Magazine article Filmmaker

Psycho

Magazine article Filmmaker

Psycho

Article excerpt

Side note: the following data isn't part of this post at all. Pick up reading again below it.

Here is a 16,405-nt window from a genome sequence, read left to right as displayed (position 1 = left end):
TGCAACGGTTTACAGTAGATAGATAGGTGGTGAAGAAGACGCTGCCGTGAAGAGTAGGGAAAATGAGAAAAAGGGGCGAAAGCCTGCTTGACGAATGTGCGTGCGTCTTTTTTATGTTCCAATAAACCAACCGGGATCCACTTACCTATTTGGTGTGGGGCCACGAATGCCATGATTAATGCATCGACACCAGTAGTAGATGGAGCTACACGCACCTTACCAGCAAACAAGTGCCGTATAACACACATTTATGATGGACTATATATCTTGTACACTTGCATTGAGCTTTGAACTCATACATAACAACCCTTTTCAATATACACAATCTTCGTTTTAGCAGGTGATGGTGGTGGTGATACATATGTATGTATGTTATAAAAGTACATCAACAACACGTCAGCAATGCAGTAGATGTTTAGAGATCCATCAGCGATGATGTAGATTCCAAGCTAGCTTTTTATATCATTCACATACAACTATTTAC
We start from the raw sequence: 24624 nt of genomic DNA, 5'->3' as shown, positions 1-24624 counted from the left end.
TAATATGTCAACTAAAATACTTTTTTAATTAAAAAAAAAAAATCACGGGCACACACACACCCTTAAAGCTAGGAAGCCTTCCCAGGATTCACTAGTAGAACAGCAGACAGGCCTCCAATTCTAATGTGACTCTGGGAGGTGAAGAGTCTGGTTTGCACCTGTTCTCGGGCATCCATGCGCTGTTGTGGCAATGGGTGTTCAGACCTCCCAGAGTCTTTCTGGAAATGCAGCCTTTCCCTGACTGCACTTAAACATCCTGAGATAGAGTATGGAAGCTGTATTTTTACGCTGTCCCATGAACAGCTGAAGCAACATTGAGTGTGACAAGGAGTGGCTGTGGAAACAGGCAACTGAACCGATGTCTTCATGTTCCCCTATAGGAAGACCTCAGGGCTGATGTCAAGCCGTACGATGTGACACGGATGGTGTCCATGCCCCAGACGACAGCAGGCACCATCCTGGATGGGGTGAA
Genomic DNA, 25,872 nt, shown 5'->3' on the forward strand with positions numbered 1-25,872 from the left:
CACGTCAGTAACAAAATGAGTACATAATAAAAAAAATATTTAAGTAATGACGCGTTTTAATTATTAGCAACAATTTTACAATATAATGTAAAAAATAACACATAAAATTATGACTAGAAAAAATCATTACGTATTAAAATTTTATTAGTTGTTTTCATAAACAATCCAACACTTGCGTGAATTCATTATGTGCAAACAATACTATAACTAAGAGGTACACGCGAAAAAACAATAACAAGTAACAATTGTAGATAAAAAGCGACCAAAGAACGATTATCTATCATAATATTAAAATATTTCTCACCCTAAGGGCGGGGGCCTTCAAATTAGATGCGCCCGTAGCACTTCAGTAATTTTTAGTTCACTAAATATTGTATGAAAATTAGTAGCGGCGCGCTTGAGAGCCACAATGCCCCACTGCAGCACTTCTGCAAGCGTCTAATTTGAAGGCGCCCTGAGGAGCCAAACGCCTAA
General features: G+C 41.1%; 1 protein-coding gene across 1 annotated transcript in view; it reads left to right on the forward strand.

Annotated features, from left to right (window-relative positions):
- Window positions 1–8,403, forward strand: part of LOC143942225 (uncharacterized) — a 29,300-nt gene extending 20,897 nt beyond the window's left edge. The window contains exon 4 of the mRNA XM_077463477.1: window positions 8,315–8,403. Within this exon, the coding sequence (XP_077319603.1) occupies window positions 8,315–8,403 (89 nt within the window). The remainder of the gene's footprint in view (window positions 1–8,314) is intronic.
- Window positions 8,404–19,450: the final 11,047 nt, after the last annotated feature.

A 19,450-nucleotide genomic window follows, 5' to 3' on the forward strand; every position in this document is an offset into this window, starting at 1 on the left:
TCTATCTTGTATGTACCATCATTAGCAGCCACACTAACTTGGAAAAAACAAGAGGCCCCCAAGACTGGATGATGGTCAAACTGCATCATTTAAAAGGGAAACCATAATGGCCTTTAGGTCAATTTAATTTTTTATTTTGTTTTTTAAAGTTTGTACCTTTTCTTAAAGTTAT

When Gus Van Sant announced that he was remaking Alfred Hitchcock's Psycho in 1998, it seemed to most observers like an extremely peculiar choice at best and a blatant cash grab at worst. In fact, the film fit perfectly within Van Sant's filmography, synthesizing his two sides - the experimenter of Gerry and Last Days and the Hollywood craftsman of To Die For and Finding Forrester - in one singular movie. It's the kind of exercise Van Sant had grown interested in while attending art school: a sort of "cover version" of a classic film in which nearly complete fidelity to the text and shot structure of the original work collides with stark differences (color rather than blackand-white, an entirely new cast) that raise fascinating questions about film art and style. Although Van Sant almost slavishly copies several of Hitchcock's most iconic compositions and cutting patterns, his film is no mere copy; he has to rethink it from the ground up in order to make the new elements, particularly his palette and stereo sound, serve the original intent of the material in harmony with everything that's lifted from the 1960 picture. …

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